Crises Are Inevitable. Why Do We Miss The Warning Signs?

Inspired by The Prepared Leader: Emerge from Any Crisis More Resilient Than Before, I recently wrote about the inevitability of crises in organizational settings.

The authors of the book, Erika H. James and Lynn Perry Wooten, write, “Crises are never one-off events. They happen again and again, although we never seem to expect them.”

James and Wooten wrote The Prepared Leader to help leaders prepare for crises, but why don’t we already? They write:

A crisis can feel like it hits you and your organization out of the blue. In reality, certain types of crisis can simmer in the background until the conditions are just right for disaster to materialize. These smoldering crises can be hard to predict, even if they are technically foreseeable.

Crucially, this is because these crises “are often tied to failure in organizational culture or procedures—the same failure that allows them to happen while also making them hard to see or track.” Bury sexual harassment claims, for example, and it will eventually turn into a crisis. (And, worse than whatever “crisis” befalls an organization, real people get hurt behind this stuff.)

I think of Charlie Brown and Lucy and the running football gag by Charles M. Schulz. Like a crisis that could have been avoided or at least prepared for, it gets Charlie Brown every time.

Why is this?

James and Wooten list five biases (“cognitive distortions”) that prepared leaders need to recognize—and overcome:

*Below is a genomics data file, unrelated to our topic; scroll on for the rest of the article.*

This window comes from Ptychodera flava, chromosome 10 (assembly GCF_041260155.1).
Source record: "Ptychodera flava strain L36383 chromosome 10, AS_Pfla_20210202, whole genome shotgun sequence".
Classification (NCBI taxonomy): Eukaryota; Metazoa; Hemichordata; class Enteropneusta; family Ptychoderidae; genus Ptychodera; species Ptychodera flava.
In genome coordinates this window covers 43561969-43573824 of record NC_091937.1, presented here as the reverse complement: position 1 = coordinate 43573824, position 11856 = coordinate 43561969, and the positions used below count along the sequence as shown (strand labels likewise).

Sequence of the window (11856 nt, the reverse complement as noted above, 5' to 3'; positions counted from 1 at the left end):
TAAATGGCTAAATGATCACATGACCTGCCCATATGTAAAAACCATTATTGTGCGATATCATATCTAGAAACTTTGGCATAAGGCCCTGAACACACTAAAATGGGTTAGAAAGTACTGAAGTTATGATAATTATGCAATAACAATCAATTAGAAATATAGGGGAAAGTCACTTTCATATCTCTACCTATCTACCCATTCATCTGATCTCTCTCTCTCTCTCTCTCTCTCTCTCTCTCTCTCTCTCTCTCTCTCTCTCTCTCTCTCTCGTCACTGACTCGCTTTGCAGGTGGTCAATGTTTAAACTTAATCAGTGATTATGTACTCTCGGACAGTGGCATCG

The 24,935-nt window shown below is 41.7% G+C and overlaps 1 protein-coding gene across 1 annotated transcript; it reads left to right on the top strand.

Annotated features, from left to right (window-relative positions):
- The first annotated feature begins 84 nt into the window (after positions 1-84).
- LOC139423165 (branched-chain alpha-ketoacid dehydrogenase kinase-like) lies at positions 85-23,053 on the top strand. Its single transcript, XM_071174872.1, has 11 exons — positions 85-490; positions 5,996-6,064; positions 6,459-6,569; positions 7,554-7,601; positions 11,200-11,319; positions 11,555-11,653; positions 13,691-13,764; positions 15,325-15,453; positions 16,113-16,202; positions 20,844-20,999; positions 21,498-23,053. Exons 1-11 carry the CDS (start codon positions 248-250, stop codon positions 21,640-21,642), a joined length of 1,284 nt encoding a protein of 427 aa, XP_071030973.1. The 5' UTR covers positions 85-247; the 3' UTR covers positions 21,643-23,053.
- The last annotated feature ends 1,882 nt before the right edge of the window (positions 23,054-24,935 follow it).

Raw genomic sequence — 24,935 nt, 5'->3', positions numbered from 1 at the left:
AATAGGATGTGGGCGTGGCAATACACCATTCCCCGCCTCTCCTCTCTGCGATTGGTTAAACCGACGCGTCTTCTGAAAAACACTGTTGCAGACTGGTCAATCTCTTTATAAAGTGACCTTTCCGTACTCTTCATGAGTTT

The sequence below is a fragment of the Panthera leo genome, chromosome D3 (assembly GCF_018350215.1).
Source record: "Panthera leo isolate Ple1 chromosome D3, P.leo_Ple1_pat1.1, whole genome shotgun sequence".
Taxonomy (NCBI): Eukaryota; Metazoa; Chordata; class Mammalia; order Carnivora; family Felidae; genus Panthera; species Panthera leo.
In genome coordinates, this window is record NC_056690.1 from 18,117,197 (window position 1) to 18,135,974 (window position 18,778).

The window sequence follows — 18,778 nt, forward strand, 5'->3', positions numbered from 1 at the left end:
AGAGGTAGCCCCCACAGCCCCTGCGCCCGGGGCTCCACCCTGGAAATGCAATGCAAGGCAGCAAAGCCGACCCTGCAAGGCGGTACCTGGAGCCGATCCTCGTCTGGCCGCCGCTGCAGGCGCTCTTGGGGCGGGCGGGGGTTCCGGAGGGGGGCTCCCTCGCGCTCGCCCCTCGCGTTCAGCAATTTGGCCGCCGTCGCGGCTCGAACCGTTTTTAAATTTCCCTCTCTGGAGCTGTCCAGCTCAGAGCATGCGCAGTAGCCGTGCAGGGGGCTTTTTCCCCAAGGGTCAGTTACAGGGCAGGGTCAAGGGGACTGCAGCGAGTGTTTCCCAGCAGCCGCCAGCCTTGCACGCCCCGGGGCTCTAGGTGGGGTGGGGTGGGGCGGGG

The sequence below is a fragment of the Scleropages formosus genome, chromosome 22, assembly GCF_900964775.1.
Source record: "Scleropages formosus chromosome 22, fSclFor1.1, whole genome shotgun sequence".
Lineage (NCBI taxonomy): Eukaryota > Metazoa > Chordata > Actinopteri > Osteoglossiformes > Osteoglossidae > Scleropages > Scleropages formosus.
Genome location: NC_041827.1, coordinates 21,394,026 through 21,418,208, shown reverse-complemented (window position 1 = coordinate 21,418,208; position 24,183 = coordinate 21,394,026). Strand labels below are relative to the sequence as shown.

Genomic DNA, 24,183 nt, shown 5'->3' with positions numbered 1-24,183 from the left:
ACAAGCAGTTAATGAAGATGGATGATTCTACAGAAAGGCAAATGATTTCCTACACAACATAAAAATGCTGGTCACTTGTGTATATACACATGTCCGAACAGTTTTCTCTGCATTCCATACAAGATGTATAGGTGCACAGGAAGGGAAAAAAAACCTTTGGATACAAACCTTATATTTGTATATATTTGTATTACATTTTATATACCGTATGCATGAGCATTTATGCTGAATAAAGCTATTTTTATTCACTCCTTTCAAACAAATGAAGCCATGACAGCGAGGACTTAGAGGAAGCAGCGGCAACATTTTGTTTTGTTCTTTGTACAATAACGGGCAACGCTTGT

1. Probability Neglect: we “underestimate the probability that something (bad) will happen to us.” They give the example of COVID-19, and how many North Americans thought it was all the way over there in China and would never reach us.
  2. Hyperbolic Discounting: it’s easier to focus on the present than the future, even if (especially if?) the problems of the future feel overwhelming.
  3. Anchoring Effect: we “tend to cleave to the first impression or understanding we form about a risk or threat.” This especially serves us poorly if we know such-and-such a person as someone who would never do that, even though they’ve just been credibly accused by multiple people. The cognitive dissonance in such cases is painful and difficult to resolve.
  4. Exponential Growth Bias: this is bias against the exponential growth that a crisis tends to have. In other words, we think situations unfold in a linear, straightforward way. They often don’t.
  5. Sunk-Cost Fallacy: “once we have settled on a course of action, and invested time, effort, and resources, it’s hard to change direction.” Once Charlie Brown is running toward that football, even though he knows Lucy is going to pull it out from under him, he still follows through and tries to kick it.

The Prepared Leader calls all of us to hold these cognitive distortions up to the light right now, because “the next crisis is already heading your way.” Or you’re in one right now. They warn readers not to “let your guard down,” which may be our default mode, especially when our biases almost hard-wire us to miss warning signs.

Is there good news here? Yes! Chapter 1 of The Prepared Leader profiles Adam Silver, commissioner of the NBA, and his brilliant (and seemingly lightning-fast) move to implement a “Bubble” when COVID-19 hit, so that the season could continue.

Silver’s actions remind us that we have agency, even in the midst of a crisis. In short, we should “have a learning organizational culture, with processes and protocols in place to surface and share information and to resolve any blockages in knowledge flow.”

Leaders and organizations that try to wish a crisis away (tempting as it is) won’t do much better with the next one. Examining and trying to overcome our cognitive biases is an important start.

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